Wake Forest's 2005 program also tested location-based services with the PDA, allowing students to send a virtual message to a pal indicating their exact position in a building, whether among the stacks or nestled in a corner carrel.
"So if I've come to meet with you, I just touch it and it brings up the building directory," Crouch explained. "If I get there and get called away and find a great corner, I can use this device and software to leave a message 'in space' that associates me with the access point. It's a virtual message, location-based, and once you come in the building, you can pull up all the messages that have been typed in. It's like getting an e-mail, but it's only based on where you are."
Crouch likened the device to students putting whiteboards on their dorm room doors, which was a popular communication method in the past.
Eighty percent of Wake Forest students live in dormitories on the Winston-Salem, N.C., campus, and many rely on a shuttle service to travel between buildings. One component of the pilot program's first phase was a shuttle tracker application that showed the shuttle's location on campus at all times.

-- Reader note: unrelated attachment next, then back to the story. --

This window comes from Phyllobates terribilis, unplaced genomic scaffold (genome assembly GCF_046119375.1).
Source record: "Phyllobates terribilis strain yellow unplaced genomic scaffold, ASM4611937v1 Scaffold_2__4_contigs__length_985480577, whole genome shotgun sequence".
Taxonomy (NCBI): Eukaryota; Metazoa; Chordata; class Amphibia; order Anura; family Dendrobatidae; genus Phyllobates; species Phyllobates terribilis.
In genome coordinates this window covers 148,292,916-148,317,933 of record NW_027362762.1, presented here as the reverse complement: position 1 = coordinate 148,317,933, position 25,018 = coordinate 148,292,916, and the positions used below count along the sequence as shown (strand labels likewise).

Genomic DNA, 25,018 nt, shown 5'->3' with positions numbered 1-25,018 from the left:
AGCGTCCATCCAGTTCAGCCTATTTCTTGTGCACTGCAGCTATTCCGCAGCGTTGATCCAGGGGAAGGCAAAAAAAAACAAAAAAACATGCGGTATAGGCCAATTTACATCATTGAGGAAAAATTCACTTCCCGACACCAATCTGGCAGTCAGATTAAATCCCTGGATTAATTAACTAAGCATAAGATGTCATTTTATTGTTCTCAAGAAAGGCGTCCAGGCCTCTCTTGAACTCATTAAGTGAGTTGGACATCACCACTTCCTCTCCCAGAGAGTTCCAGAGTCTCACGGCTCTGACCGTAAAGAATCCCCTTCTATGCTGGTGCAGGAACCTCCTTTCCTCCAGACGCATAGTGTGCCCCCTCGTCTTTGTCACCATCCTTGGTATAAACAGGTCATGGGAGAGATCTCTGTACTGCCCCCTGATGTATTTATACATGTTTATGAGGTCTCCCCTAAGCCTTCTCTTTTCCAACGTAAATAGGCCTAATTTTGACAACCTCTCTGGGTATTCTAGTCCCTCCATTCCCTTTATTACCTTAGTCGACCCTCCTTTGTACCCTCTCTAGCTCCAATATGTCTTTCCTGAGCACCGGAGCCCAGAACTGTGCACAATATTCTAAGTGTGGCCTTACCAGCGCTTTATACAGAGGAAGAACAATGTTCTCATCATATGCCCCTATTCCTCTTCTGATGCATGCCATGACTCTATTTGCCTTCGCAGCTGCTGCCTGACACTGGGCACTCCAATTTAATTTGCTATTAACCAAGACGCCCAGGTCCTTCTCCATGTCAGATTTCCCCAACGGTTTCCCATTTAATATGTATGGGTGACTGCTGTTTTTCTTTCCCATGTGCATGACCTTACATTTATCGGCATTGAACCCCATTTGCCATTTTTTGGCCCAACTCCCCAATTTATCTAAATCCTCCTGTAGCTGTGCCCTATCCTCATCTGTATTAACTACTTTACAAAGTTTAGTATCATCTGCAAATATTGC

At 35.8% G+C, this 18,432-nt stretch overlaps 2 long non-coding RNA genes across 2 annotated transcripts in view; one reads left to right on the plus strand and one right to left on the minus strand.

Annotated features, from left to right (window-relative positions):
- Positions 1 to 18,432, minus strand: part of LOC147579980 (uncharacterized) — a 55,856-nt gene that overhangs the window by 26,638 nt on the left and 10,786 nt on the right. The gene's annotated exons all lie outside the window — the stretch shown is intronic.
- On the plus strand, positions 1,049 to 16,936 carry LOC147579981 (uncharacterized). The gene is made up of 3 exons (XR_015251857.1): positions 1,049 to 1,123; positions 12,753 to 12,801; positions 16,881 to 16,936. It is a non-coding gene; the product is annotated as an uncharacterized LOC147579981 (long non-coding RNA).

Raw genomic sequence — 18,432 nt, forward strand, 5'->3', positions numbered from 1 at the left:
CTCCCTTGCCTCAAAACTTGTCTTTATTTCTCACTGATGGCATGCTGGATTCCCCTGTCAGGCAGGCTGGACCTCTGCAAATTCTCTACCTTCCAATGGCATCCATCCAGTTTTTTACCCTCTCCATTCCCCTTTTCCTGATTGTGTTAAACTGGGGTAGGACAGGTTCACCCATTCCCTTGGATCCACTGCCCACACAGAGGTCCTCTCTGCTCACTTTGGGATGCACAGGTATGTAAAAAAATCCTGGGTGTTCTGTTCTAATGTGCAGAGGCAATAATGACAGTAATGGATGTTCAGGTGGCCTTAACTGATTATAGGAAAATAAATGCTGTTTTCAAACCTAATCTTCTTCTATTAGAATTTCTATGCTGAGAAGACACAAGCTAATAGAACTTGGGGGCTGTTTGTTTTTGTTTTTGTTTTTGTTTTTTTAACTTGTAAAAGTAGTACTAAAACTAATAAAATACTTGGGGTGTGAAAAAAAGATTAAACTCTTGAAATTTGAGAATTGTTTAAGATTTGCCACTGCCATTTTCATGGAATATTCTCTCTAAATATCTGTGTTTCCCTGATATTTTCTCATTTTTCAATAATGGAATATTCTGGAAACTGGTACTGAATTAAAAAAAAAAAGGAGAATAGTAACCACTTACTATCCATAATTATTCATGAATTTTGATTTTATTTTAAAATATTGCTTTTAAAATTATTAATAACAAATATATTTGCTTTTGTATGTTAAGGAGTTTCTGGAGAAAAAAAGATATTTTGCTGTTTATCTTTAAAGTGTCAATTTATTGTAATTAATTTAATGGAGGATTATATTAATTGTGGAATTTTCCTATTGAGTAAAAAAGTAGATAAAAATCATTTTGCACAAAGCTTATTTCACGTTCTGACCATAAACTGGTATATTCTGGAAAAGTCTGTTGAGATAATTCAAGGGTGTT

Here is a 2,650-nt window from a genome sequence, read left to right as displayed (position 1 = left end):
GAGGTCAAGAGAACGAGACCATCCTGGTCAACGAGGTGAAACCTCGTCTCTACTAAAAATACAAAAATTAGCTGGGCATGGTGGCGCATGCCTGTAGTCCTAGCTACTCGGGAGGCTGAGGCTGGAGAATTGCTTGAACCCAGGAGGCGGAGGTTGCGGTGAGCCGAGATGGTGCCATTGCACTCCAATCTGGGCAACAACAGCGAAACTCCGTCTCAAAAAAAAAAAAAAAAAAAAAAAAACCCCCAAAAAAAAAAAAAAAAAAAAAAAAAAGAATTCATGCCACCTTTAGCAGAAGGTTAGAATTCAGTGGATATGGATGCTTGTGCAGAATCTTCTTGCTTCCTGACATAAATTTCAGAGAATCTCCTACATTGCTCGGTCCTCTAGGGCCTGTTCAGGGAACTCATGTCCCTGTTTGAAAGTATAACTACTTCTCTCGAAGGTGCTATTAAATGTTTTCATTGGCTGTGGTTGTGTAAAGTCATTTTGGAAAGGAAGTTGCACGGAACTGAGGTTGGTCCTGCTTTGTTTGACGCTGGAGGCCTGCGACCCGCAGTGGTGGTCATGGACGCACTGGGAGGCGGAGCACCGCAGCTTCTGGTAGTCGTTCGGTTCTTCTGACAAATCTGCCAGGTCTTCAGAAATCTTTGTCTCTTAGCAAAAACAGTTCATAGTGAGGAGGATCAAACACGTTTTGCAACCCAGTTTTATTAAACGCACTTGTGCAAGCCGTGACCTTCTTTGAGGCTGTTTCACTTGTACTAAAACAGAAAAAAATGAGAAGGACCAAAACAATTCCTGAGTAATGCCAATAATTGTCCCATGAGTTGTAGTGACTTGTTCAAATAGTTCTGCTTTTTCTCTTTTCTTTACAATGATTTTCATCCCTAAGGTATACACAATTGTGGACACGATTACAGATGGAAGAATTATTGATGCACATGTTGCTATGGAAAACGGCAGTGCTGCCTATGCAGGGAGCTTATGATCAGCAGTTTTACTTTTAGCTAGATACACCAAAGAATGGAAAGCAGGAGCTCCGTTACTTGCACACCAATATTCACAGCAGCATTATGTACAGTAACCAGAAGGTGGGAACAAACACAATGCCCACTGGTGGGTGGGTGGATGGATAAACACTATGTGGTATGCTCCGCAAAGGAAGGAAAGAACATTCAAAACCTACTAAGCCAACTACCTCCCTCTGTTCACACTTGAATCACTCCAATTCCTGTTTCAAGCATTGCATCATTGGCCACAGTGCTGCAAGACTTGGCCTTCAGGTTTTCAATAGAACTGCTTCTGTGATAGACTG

Students pulled up the shuttle application, used the PDA's voice activation features to work with a multimodal browser that talked back to them, and the PDA brought up a campus map and a report of how many minutes the student would need to wait at the stop. A GPS tracker and a connection between the PDA and campus server generated the information and gave the student an exact indication.